His finger hovered over the download button. Sweat trickled down his forehead, just a single line, but enough to make someone notice. Morris didn’t press the button. He turned his attention back to the sea of tents placed four feet apart from one another. Two people per tent, he was told. Only the tents were always empty. They’d been empty since he was stationed there five years ago.
“So this Pokemon Go thing?” he asked the sentry nearest him. “This is the one? It’s the distraction?”
His coworker shrugged. “It could be.”
“Wasn’t the primary election supposed to be the distraction?”
Another shrug. “I guess it didn’t work.”
“What about the last fad? What was that one again? I don’t remember.”
“Snapchat? Facebook? The ice bucket challenge?”
Morris sighed and stared at the empty tents. “I don’t even remember why anymore, John.”
“Why are we distracting them?”
“Um, to take their guns. But it’s not us distracting them. It’s our bosses.”
“It doesn’t appear to be working.” Morris looked at his phone and rolled his eyes. “Hell with it. I’m downloading Pokemon Go. This place is boring.”
“Put the tin foil hat on first.”
He did as John asked. Better to be safe than sorry. His coworker never took his off. John said the Wi-Fi and television signals doped him up with too many subliminal messages. The hats, perfected over the last fifty years to look like shiny knit beanies, itched the scalp, but were otherwise comfortable. As the game downloaded, Morris looked at his partner and asked if he planned to play it too.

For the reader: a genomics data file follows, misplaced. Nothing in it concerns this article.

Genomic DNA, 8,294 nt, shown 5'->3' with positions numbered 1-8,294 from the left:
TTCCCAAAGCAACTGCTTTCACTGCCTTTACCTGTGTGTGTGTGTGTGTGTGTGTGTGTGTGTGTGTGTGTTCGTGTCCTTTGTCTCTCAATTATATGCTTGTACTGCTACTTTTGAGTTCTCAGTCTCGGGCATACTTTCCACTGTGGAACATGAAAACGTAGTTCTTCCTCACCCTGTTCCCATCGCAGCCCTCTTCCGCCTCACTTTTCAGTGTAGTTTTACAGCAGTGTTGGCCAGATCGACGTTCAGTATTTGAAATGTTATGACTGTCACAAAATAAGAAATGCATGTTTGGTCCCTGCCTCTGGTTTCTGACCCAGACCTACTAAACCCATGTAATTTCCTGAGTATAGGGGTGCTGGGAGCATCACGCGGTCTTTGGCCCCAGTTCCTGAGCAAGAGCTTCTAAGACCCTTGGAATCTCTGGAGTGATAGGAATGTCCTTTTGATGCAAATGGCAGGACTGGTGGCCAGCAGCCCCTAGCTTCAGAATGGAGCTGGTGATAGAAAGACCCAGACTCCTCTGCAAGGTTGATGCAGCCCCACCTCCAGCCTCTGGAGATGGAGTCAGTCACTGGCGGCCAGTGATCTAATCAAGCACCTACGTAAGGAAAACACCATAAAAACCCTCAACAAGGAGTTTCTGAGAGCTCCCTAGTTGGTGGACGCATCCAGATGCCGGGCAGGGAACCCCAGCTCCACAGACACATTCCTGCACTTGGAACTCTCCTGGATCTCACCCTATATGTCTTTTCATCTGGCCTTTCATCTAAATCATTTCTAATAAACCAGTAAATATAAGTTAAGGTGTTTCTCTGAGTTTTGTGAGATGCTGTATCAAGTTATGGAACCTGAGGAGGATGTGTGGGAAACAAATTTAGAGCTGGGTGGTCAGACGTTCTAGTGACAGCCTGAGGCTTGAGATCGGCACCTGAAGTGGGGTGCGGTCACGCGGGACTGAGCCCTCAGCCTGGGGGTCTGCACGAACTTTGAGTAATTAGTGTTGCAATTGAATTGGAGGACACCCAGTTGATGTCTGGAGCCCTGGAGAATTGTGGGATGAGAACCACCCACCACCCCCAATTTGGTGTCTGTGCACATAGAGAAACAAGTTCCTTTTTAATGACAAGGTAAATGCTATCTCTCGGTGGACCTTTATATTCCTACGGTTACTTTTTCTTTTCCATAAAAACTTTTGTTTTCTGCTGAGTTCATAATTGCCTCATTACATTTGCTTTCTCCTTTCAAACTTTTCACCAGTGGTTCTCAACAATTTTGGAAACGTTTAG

“These internment camps have been here for over twenty years. Longer maybe. I found a TV Guide in the mess hall with Bob Hope on the cover. And why are we taking their guns away and putting them in these camps? It’s stupid. You may as well play Pokemon Go too, John.”
The sentry laughed. His tin foil beanie shifted just over his right eyebrow. “I’m a grown man. I’ve got better things to do than play kid’s games.”
“Says the Candy Crush junkie. Says the guy who puts pictures of his dinner on Instagram. Says the man who plays fantasy football and opens Tinder every two minutes.”
“We need to be ready. This could be the distraction.”
Morris started playing with his phone. “I doubt it.”
But two weeks later, when unmarked cargo trucks began to appear, when soldiers started escorting half dressed, terrified Americans into the tents two by two, Morris couldn’t believe it. He stayed put, just as he was trained, and turned the game off. He’d just caught a Hitmonlee and got a good photo of it doing a high kick in front of some of the internment tents.
John whistled, obviously excited. “This is it. It’s finally happened.”
“PoGo was the distraction. My God,” whispered Morris.
“And you’ve been playing it.” The sentry looked up, noticing a contingent of soldiers heading in their direction. “You’ve been playing it.”
Morris felt his face flush red. “Just playing it doesn’t…”
One of the soldiers yelled at them. “You two. Stay right there.”
The soldiers, who Morris noticed were all wearing tin foil hats, carried their rifles in front of them, ready to use them if necessary. They both froze in place. Morris prepared himself. His phone was in his pocket. There was no way he’d be able to delete the app. It would be futile anyway. They already knew.
But instead of grabbing him, the soldiers converged on John. The sentry fought back for the briefest of moments before he succumbed to the soldiers. Morris shook, but knew not to move. One of the soldiers stopped next to them as the others dragged his coworkers to the camp. He was close enough Morris could smell the vanilla nicotine on his skin. A vaper, he figured.
Morris, his voice shaking, asked, “Was it Pokemon Go?”
“Pokemon Go? No, that’s just a game. Your friend over there is a registered Independent.”